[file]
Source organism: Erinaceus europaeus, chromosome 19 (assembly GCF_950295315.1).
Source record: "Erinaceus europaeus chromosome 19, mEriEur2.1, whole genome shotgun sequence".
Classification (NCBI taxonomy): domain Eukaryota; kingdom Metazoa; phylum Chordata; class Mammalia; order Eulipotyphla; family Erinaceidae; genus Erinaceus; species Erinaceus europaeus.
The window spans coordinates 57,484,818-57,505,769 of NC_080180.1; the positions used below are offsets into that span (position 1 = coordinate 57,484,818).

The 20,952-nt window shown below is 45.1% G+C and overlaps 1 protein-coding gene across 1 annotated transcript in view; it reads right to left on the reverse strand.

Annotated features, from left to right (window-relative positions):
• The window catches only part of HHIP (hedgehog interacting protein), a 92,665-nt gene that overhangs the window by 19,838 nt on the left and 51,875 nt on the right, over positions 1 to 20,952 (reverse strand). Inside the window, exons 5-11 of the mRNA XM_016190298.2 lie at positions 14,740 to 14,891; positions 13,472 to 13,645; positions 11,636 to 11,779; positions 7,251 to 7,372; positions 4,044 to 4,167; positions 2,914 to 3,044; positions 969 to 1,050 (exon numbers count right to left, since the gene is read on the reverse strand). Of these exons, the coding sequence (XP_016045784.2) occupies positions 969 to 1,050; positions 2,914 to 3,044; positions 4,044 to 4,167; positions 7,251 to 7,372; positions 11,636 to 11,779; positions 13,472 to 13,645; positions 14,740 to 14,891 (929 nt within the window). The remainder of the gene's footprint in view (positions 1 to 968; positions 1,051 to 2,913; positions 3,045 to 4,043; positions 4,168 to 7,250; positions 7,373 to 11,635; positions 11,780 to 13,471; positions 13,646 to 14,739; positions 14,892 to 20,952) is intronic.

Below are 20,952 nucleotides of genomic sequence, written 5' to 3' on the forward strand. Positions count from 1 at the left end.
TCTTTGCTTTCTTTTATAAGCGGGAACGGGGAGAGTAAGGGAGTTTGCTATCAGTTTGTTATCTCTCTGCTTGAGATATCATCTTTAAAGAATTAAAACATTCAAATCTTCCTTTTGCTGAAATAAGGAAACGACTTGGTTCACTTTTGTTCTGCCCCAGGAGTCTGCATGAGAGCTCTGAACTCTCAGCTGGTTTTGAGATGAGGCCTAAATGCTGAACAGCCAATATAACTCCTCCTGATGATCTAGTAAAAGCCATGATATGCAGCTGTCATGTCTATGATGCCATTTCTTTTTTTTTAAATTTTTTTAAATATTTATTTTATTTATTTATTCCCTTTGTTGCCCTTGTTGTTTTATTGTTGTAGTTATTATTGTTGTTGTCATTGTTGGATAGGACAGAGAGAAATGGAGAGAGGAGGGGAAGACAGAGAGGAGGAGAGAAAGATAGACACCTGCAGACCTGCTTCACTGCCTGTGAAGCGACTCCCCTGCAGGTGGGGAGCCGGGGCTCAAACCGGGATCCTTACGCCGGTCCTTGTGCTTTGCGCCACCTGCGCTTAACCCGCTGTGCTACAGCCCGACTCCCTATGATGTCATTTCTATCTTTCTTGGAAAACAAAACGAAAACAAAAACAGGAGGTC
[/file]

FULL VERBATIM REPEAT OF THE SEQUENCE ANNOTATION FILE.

Source organism: Erinaceus europaeus, chromosome 19 (assembly GCF_950295315.1).
Source record: "Erinaceus europaeus chromosome 19, mEriEur2.1, whole genome shotgun sequence".
Classification (NCBI taxonomy): domain Eukaryota; kingdom Metazoa; phylum Chordata; class Mammalia; order Eulipotyphla; family Erinaceidae; genus Erinaceus; species Erinaceus europaeus.
The window spans coordinates 57,484,818-57,505,769 of NC_080180.1; the positions used below are offsets into that span (position 1 = coordinate 57,484,818).

The 20,952-nt window shown below is 45.1% G+C and overlaps 1 protein-coding gene across 1 annotated transcript in view; it reads right to left on the reverse strand.

Annotated features, from left to right (window-relative positions):
• The window catches only part of HHIP (hedgehog interacting protein), a 92,665-nt gene that overhangs the window by 19,838 nt on the left and 51,875 nt on the right, over positions 1 to 20,952 (reverse strand). Inside the window, exons 5-11 of the mRNA XM_016190298.2 lie at positions 14,740 to 14,891; positions 13,472 to 13,645; positions 11,636 to 11,779; positions 7,251 to 7,372; positions 4,044 to 4,167; positions 2,914 to 3,044; positions 969 to 1,050 (exon numbers count right to left, since the gene is read on the reverse strand). Of these exons, the coding sequence (XP_016045784.2) occupies positions 969 to 1,050; positions 2,914 to 3,044; positions 4,044 to 4,167; positions 7,251 to 7,372; positions 11,636 to 11,779; positions 13,472 to 13,645; positions 14,740 to 14,891 (929 nt within the window). The remainder of the gene's footprint in view (positions 1 to 968; positions 1,051 to 2,913; positions 3,045 to 4,043; positions 4,168 to 7,250; positions 7,373 to 11,635; positions 11,780 to 13,471; positions 13,646 to 14,739; positions 14,892 to 20,952) is intronic.

Below are 20,952 nucleotides of genomic sequence, written 5' to 3' on the forward strand. Positions count from 1 at the left end.
TCTTTGCTTTCTTTTATAAGCGGGAACGGGGAGAGTAAGGGAGTTTGCTATCAGTTTGTTATCTCTCTGCTTGAGATATCATCTTTAAAGAATTAAAACATTCAAATCTTCCTTTTGCTGAAATAAGGAAACGACTTGGTTCACTTTTGTTCTGCCCCAGGAGTCTGCATGAGAGCTCTGAACTCTCAGCTGGTTTTGAGATGAGGCCTAAATGCTGAACAGCCAATATAACTCCTCCTGATGATCTAGTAAAAGCCATGATATGCAGCTGTCATGTCTATGATGCCATTTCTTTTTTTTTAAATTTTTTTAAATATTTATTTTATTTATTTATTCCCTTTGTTGCCCTTGTTGTTTTATTGTTGTAGTTATTATTGTTGTTGTCATTGTTGGATAGGACAGAGAGAAATGGAGAGAGGAGGGGAAGACAGAGAGGAGGAGAGAAAGATAGACACCTGCAGACCTGCTTCACTGCCTGTGAAGCGACTCCCCTGCAGGTGGGGAGCCGGGGCTCAAACCGGGATCCTTACGCCGGTCCTTGTGCTTTGCGCCACCTGCGCTTAACCCGCTGTGCTACAGCCCGACTCCCTATGATGTCATTTCTATCTTTCTTGGAAAACAAAACGAAAACAAAAACAGGAGGTC